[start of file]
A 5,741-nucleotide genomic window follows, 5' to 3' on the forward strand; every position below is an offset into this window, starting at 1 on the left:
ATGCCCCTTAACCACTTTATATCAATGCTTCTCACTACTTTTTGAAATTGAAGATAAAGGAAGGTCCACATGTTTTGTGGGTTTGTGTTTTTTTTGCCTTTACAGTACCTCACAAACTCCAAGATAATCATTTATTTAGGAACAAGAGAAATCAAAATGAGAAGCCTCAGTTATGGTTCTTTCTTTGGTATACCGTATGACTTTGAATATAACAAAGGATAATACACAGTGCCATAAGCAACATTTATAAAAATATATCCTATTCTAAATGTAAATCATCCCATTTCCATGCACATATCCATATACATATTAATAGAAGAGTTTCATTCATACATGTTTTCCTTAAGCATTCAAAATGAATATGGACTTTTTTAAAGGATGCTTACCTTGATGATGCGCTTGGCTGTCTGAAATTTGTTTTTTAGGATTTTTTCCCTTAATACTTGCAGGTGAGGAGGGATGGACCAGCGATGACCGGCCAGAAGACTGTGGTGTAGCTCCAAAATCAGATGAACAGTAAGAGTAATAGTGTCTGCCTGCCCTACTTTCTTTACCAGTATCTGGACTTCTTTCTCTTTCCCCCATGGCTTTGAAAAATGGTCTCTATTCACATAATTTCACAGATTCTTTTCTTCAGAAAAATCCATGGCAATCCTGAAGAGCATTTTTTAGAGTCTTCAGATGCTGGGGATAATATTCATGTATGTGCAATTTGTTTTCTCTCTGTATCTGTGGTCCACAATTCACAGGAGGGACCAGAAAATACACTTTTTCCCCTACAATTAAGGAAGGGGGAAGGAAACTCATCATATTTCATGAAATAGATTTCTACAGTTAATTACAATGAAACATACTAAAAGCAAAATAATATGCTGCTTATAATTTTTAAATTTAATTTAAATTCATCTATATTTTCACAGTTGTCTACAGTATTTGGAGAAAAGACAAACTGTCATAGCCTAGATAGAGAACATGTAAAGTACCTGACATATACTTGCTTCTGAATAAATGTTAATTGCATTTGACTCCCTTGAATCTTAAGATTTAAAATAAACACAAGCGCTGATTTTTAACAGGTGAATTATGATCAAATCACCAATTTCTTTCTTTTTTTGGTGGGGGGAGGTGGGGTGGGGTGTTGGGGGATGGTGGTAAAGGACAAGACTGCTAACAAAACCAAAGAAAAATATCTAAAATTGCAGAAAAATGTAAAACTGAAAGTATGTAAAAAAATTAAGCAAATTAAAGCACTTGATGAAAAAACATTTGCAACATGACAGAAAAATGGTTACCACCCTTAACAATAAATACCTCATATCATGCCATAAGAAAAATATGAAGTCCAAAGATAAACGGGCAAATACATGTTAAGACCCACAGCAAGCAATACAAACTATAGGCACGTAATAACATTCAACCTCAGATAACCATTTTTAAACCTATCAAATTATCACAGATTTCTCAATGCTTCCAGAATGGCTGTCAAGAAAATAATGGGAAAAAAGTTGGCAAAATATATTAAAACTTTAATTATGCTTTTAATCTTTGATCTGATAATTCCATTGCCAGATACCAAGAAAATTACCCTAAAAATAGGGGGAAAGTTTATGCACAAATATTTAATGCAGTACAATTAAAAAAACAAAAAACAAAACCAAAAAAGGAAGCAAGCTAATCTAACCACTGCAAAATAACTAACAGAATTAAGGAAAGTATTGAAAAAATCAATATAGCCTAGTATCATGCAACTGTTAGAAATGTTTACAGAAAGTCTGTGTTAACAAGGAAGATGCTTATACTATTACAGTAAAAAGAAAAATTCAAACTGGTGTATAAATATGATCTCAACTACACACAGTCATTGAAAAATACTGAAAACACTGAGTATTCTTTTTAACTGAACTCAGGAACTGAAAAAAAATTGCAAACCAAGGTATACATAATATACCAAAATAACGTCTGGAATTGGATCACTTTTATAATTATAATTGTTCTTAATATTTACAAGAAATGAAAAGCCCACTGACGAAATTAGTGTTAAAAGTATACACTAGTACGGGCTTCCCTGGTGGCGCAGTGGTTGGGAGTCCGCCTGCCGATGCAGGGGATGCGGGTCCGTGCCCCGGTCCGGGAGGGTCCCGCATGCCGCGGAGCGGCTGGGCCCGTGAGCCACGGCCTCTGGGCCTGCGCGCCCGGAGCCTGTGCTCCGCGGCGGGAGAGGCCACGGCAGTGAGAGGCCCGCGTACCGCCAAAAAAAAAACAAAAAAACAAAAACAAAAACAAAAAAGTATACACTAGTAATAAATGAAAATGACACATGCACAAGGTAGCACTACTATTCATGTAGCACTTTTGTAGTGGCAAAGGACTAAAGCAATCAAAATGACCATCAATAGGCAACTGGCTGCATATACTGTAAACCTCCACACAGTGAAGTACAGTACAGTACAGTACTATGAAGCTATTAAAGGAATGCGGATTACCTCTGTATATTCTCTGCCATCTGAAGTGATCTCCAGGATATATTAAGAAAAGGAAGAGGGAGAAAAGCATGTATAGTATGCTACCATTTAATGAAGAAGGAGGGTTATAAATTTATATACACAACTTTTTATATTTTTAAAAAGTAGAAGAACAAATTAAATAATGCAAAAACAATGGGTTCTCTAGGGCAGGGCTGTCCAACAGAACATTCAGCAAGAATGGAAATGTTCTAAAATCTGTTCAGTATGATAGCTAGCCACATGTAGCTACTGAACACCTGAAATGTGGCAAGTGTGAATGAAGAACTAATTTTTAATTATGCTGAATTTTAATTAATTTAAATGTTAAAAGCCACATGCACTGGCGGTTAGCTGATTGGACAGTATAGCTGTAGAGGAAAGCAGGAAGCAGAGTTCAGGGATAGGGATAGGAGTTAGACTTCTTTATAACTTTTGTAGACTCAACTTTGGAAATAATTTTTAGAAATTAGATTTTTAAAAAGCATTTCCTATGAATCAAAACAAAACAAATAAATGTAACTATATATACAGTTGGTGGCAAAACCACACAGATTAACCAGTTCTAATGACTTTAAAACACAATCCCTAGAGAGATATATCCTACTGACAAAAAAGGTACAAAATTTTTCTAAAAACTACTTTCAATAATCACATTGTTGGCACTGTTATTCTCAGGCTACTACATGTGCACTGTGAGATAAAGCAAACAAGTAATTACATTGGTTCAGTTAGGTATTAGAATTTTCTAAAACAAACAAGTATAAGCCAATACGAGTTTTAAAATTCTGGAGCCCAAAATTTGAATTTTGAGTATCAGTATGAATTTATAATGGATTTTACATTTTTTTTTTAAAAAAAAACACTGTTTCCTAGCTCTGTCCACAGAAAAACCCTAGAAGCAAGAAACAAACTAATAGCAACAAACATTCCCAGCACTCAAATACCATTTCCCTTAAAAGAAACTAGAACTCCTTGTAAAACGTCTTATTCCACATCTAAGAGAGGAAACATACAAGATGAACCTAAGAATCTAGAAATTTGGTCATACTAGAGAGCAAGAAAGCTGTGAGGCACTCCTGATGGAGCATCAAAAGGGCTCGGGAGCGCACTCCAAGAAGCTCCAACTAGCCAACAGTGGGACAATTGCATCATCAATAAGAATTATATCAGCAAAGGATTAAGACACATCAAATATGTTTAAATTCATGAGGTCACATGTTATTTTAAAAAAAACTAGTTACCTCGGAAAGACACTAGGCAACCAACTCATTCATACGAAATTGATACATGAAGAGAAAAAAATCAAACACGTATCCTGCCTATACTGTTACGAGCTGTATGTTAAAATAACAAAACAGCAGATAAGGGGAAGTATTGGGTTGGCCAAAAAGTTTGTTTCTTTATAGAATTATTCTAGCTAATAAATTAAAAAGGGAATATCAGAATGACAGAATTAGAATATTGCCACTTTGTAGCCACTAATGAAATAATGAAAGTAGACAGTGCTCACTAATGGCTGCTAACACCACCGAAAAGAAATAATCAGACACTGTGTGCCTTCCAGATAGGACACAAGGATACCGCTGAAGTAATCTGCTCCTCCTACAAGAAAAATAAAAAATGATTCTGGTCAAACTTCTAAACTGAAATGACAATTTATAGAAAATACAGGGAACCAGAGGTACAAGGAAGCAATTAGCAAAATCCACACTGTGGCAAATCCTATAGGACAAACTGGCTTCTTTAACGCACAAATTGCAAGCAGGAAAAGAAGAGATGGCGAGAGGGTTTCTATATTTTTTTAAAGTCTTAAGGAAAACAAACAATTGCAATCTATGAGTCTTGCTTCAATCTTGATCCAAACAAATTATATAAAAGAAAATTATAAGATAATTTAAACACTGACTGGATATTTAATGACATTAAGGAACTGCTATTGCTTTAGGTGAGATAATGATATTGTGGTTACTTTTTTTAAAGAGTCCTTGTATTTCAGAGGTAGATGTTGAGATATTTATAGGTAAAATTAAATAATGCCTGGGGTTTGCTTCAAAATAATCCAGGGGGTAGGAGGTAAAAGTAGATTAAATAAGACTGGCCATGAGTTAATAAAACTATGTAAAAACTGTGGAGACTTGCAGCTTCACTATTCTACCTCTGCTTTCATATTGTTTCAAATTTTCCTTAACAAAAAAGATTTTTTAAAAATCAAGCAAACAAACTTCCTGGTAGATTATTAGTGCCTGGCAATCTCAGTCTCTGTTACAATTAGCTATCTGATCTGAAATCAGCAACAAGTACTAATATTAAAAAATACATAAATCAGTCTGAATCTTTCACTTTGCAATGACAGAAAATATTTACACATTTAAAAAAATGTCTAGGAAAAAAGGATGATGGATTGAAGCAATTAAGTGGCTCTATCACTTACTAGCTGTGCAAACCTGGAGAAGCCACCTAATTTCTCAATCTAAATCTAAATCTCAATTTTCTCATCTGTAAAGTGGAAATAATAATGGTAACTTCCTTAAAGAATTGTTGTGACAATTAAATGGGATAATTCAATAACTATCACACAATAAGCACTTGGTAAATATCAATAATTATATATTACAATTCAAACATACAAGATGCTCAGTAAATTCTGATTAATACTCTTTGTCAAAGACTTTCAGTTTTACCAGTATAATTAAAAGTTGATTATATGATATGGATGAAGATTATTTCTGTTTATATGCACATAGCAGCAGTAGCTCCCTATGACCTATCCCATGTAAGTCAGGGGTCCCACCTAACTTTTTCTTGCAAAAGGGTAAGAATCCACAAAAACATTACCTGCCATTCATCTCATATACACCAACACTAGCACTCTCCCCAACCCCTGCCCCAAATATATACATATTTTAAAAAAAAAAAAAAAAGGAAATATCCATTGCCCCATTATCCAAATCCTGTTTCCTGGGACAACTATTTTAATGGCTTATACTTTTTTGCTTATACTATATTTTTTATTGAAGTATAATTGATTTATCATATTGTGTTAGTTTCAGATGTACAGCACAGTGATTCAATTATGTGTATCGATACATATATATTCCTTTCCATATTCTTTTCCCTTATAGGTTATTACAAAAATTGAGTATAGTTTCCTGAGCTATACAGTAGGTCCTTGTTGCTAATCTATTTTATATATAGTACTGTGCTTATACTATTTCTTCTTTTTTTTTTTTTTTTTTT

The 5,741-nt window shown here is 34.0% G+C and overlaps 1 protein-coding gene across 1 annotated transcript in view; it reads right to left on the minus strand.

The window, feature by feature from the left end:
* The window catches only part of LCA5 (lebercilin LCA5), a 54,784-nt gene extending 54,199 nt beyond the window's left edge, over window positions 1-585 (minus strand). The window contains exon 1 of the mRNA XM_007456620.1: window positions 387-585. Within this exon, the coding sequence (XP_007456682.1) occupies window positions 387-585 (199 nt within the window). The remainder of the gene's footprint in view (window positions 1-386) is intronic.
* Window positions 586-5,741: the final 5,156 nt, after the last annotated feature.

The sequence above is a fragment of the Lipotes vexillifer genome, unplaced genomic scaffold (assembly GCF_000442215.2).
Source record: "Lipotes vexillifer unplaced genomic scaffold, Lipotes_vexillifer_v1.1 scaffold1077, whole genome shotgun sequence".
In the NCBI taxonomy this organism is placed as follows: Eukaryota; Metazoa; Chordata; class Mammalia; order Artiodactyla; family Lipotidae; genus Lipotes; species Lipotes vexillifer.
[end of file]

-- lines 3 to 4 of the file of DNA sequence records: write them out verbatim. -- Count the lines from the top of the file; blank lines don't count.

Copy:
The 5,741-nt window shown here is 34.0% G+C and overlaps 1 protein-coding gene across 1 annotated transcript in view; it reads right to left on the minus strand.

The window, feature by feature from the left end: